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Integrative genome analyses identify key somatic driver mutations of small-cell lung cancer


Haas,  S.
Gene Structure and Array Design (Stefan Haas), Dept. of Computational Molecular Biology (Head: Martin Vingron), Max Planck Institute for Molecular Genetics, Max Planck Society;

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Peifer, M., Fernandez-Cuesta, L., Sos, M. L., George, J., Seidel, D., Kasper, L. H., et al. (2012). Integrative genome analyses identify key somatic driver mutations of small-cell lung cancer. Nature Genetics, 44(10), 1104-1110. doi:10.1038/ng.2396.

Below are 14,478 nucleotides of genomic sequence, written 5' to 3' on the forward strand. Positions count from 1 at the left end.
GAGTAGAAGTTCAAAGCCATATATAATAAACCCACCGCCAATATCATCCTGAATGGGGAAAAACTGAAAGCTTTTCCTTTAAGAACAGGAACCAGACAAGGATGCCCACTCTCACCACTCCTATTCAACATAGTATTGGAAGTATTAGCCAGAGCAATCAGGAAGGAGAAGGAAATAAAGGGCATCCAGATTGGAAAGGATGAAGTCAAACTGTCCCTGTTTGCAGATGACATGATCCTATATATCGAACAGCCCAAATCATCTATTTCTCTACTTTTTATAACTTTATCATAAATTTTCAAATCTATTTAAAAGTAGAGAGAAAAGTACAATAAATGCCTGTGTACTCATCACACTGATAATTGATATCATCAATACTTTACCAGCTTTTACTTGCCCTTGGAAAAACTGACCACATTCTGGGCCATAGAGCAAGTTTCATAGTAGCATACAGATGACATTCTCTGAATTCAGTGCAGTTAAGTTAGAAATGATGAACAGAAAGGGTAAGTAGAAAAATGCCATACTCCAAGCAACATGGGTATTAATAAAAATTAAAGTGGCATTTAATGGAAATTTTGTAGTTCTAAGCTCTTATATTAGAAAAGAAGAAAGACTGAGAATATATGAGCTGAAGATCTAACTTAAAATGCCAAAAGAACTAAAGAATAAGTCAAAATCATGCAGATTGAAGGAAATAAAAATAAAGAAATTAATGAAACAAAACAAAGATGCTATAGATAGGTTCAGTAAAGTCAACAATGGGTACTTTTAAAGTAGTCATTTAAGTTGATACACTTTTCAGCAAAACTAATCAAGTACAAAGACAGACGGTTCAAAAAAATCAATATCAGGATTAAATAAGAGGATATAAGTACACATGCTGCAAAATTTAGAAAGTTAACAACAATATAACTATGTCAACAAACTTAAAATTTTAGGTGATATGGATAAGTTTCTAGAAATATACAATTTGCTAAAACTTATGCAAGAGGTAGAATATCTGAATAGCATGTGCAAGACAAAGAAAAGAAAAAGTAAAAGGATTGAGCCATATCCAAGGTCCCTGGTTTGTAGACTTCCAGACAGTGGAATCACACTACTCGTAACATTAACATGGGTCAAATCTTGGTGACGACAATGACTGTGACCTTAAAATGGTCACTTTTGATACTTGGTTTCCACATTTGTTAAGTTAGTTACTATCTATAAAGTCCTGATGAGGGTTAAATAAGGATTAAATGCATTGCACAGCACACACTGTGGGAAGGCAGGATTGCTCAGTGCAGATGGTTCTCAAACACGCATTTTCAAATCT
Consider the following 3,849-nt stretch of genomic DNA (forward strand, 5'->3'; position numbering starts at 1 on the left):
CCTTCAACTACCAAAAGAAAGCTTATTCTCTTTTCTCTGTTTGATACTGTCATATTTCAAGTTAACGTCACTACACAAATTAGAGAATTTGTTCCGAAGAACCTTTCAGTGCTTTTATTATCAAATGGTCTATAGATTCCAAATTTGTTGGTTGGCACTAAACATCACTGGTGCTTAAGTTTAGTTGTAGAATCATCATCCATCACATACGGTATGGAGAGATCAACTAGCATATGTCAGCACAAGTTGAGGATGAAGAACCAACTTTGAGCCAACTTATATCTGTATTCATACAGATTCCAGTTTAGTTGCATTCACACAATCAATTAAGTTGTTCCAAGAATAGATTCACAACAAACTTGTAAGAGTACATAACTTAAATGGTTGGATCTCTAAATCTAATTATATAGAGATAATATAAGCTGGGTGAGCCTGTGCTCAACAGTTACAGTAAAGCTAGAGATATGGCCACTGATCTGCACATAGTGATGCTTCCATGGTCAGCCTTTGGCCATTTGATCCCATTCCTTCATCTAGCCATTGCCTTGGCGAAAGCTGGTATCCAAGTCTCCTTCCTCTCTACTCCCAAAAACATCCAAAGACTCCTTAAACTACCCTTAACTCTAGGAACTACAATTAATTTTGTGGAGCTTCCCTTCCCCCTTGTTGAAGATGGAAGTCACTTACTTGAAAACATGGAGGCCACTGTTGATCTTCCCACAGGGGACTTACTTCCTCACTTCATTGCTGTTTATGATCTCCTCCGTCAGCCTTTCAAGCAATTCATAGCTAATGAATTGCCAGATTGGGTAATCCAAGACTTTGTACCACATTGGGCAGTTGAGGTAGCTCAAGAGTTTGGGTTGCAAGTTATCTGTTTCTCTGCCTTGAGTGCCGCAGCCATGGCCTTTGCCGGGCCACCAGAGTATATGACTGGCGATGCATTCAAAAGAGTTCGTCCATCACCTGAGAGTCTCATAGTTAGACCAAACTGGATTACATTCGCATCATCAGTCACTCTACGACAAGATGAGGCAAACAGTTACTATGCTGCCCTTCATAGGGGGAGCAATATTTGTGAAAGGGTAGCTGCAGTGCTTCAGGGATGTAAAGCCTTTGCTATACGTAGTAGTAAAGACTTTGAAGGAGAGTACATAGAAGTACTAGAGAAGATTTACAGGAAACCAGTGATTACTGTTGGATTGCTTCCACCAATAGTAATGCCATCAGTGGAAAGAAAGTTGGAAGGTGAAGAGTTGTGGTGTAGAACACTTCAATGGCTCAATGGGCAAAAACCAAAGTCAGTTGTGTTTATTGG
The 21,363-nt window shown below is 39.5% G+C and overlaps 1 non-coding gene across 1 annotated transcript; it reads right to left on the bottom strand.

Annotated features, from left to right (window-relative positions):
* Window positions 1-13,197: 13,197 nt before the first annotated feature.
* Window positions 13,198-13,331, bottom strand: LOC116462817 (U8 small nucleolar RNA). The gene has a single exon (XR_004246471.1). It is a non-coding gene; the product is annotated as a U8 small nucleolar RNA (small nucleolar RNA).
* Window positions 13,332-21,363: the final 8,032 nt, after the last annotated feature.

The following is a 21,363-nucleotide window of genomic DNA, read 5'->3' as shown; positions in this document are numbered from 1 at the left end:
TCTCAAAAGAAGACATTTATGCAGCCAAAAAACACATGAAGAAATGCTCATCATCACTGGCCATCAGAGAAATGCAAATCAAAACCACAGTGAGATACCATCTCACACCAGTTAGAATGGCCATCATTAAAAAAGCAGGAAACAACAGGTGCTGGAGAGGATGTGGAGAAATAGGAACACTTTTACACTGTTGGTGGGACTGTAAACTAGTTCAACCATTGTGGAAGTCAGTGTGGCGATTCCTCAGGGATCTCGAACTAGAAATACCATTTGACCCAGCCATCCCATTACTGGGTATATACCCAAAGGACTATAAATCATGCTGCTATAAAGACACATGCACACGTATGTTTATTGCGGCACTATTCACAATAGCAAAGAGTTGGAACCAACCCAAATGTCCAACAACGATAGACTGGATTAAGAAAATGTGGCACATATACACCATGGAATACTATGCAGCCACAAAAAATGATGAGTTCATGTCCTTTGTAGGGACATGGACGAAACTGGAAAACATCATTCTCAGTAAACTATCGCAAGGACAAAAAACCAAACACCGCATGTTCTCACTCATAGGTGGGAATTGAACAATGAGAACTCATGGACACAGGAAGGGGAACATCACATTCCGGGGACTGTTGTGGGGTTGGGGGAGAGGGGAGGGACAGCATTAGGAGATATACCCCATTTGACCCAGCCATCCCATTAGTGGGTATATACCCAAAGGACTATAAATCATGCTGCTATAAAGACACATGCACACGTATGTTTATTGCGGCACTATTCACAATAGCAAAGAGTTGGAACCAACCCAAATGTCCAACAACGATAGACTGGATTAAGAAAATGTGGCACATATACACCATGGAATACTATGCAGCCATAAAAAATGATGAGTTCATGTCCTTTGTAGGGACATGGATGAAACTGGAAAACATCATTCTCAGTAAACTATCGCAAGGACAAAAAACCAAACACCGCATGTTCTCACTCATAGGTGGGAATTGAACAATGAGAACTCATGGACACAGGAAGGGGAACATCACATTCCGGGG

Small-cell lung cancer (SCLC) is an aggressive lung tumor subtype with poor prognosis. We sequenced 29 SCLC exomes, 2 genomes and 15 transcriptomes and found an extremely high mutation rate of 7.4+/-1 protein-changing mutations per million base pairs. Therefore, we conducted integrated analyses of the various data sets to identify pathogenetically relevant mutated genes. In all cases, we found evidence for inactivation of TP53 and RB1 and identified recurrent mutations in the CREBBP, EP300 and MLL genes that encode histone modifiers. Furthermore, we observed mutations in PTEN, SLIT2 and EPHA7, as well as focal amplifications of the FGFR1 tyrosine kinase gene. Finally, we detected many of the alterations found in humans in SCLC tumors from Tp53 and Rb1 double knockout mice. Our study implicates histone modification as a major feature of SCLC, reveals potentially therapeutically tractable genomic alterations and provides a generalizable framework for the identification of biologically relevant genes in the context of high mutational background.